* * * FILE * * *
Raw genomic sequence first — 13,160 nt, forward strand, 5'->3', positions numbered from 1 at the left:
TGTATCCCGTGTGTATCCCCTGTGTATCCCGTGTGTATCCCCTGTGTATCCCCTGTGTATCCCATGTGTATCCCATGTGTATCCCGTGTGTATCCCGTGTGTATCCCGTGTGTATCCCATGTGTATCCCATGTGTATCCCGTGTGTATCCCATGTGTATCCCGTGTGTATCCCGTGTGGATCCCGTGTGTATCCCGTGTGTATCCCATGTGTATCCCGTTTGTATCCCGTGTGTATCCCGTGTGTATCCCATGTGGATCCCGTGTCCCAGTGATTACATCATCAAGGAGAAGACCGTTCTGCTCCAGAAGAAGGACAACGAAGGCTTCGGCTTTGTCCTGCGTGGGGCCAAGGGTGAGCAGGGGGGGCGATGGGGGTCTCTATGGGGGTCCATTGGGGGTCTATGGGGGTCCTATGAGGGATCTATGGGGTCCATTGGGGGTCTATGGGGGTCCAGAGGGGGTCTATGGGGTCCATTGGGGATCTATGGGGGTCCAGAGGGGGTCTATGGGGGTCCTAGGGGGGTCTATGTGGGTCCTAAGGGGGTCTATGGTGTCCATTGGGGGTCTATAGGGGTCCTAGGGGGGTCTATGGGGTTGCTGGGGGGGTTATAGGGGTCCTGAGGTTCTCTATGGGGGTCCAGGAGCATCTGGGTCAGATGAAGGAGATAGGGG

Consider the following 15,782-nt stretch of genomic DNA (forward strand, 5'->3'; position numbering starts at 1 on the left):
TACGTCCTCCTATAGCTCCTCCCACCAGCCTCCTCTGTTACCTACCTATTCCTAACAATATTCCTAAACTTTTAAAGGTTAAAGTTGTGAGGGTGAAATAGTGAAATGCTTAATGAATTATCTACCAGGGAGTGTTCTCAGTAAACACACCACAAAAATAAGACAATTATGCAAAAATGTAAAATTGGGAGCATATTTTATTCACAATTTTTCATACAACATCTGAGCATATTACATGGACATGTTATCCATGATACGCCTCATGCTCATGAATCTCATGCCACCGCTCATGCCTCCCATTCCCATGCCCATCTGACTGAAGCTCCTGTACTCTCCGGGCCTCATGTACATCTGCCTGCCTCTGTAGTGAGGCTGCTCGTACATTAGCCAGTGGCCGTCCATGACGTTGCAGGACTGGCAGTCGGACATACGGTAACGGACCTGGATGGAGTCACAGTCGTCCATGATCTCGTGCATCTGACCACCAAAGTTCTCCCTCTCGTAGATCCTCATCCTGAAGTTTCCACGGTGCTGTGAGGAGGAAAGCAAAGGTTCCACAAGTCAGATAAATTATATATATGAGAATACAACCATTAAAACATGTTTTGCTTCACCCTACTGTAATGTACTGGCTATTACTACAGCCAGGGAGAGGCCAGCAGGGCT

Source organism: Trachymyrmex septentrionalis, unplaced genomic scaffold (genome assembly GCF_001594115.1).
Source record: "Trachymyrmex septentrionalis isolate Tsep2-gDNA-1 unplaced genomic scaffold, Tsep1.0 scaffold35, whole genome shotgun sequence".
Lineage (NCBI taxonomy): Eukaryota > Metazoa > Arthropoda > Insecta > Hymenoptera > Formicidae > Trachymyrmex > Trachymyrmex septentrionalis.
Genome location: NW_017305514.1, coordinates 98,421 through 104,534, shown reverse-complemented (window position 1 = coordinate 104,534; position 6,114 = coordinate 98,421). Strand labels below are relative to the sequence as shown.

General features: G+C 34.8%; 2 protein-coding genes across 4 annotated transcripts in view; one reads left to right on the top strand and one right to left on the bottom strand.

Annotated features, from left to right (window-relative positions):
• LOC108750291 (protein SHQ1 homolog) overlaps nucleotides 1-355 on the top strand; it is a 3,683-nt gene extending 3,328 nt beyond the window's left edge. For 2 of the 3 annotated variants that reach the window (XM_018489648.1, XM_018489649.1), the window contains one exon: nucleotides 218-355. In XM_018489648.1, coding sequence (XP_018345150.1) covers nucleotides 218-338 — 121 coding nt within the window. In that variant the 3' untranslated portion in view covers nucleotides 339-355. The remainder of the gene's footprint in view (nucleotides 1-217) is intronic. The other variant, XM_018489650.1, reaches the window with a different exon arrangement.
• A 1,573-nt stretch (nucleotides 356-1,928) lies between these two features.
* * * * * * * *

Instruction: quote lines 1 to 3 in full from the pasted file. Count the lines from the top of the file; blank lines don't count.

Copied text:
Raw genomic sequence first — 13,160 nt, forward strand, 5'->3', positions numbered from 1 at the left:
TGTATCCCGTGTGTATCCCCTGTGTATCCCGTGTGTATCCCCTGTGTATCCCCTGTGTATCCCATGTGTATCCCATGTGTATCCCGTGTGTATCCCGTGTGTATCCCGTGTGTATCCCATGTGTATCCCATGTGTATCCCGTGTGTATCCCATGTGTATCCCGTGTGTATCCCGTGTGGATCCCGTGTGTATCCCGTGTGTATCCCATGTGTATCCCGTTTGTATCCCGTGTGTATCCCGTGTGTATCCCATGTGGATCCCGTGTCCCAGTGATTACATCATCAAGGAGAAGACCGTTCTGCTCCAGAAGAAGGACAACGAAGGCTTCGGCTTTGTCCTGCGTGGGGCCAAGGGTGAGCAGGGGGGGCGATGGGGGTCTCTATGGGGGTCCATTGGGGGTCTATGGGGGTCCTATGAGGGATCTATGGGGTCCATTGGGGGTCTATGGGGGTCCAGAGGGGGTCTATGGGGTCCATTGGGGATCTATGGGGGTCCAGAGGGGGTCTATGGGGGTCCTAGGGGGGTCTATGTGGGTCCTAAGGGGGTCTATGGTGTCCATTGGGGGTCTATAGGGGTCCTAGGGGGGTCTATGGGGTTGCTGGGGGGGTTATAGGGGTCCTGAGGTTCTCTATGGGGGTCCAGGAGCATCTGGGTCAGATGAAGGAGATAGGGG

Consider the following 15,782-nt stretch of genomic DNA (forward strand, 5'->3'; position numbering starts at 1 on the left):